Thursday, May 26, 2011

Cliff Hanger

Yesterday ORR tested out the potential Cliff Hangers course in Montpelier, VT.  Designed by Kip from ORS, a course to crush the soul and test the physical and mental prowess of a rider.  Five riders from ORR including myself took to this hill with the intention of cresting the Cliff Hangers route.  Having not looked an elevation profile of any sort, I was not prepared to the short and extremely steep climb.  Sections via Google Earth were measured to be a womping 33% grade.  Not counting ORS as our starting point, the climb averages 16%.  Personally, I thought this was a fantastic loop.  I do afterall, love getting my soul crushed by hills and other riders.  If you are one who feels the similarly, stay tuned for more on Cliff Hangers.  A great local climb, worthy of being crushed by.
The proposed Cliff Hangers loop, by Kip.

NOTE TO RIDERS:  Expect to have your pedals stop and your soul crushed.  The climb is brutal by all definitions, minus the fire gates of the underworld....

Arc hard, ride fast, go plaid!

Tuesday, May 24, 2011

Barre Bike and Fitness Festival - Barre Grand Prix - Barre, VT

This past weekend was the first of hopefully many Barre Bike and Fitness Festivals.  Citizens traveled from far and near to attend the event of healthy habits and entertainment.  With the help of probably hundreds of volunteers, the weekend was able to end in the smooth execution of the Barre Grand Prix.  The Criterium bike race meant to highlight the weekends festivities.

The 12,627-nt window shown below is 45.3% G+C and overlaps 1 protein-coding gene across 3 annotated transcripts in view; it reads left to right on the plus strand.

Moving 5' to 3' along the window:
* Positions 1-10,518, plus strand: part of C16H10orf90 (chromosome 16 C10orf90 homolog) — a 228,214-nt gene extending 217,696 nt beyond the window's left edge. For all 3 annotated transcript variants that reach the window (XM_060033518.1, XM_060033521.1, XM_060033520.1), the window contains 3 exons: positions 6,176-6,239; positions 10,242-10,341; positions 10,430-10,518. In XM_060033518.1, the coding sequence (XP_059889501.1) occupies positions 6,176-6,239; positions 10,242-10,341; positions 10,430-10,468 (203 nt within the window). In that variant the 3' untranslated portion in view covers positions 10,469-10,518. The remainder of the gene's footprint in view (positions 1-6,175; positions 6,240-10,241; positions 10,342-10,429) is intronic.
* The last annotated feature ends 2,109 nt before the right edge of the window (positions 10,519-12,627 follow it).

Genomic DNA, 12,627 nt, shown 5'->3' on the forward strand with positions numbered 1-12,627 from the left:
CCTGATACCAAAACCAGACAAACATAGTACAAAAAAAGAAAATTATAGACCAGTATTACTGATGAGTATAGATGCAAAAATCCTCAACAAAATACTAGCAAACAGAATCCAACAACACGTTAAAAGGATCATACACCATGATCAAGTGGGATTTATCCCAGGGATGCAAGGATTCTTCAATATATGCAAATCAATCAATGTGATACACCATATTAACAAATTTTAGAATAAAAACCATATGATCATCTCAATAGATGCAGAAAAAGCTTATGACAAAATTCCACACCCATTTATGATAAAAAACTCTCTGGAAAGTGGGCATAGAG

Bridging up to the pack after a surge for the prime sprint lap.
Being the first year of the festival, I expected fields to be minimal in the number of entrants and spectators.  Boy was I wrong!  The 3/4 field, although small in comparison to other races, had just shy of 40 entrants.  The support during the race was phenomenal, people lined the start/finish stretch along Main St.  The cheering was more than enough noise to down out the constant complaints from my legs enough for me to last through the entirety of the race.

The 0.85 mile loop went right through downtown Barre.
The course consisted of a 0.85 mile loop with three corners, one of them being more of a curve than a corner.  Competitors went counter-clockwise through the loop, crossing train tracks on two separate occasions each before or after a bridge section.  There were no causalities I was aware of during the race, however a few racers were dropped from the field during one of the many surges throughout the 60 minute race.  Eventually a two man break formed and stuck with about 17 laps to go.

The peleton is given a break through the tailwind assisted
straightaway. A brief rest before the bridges and headwind.
The two riders, one Onion River Racer and a VOX rider rode to claim the top steps of the podium while the rest of us fought it out for the remaining places.  I managed to finish is 16th, a respectable finish after being sick with a stomach bug for the week previous.  Overall, I am happy with how the race went, and I can't wait to race again next year.  Hopefully by then I will have built on the strength and tactics I have earned in order to gain a win.

Arc hard, ride fast, go plaid!

Tuesday, May 10, 2011

RIP Woulter Weylandt

A great powerful rider.  Woulter Weylandt.  RIP.
Stage 3 of the 2011 edition of Giro D'Italia was darkened by the sad passing of Leopard Trek rider Woulter Weylandt, a superhero in his own.  It makes me sad to think that it takes the death of another for us to realize our mortality.  In a sport who's riders have massive quads and can seemingly fly through the countryside faster than a speeding bullet, we are far from immortal.  I am reminded of a good friend, neighbor and teammate Dave who passed away last year in a tragic accident while racing the Tour De Divide.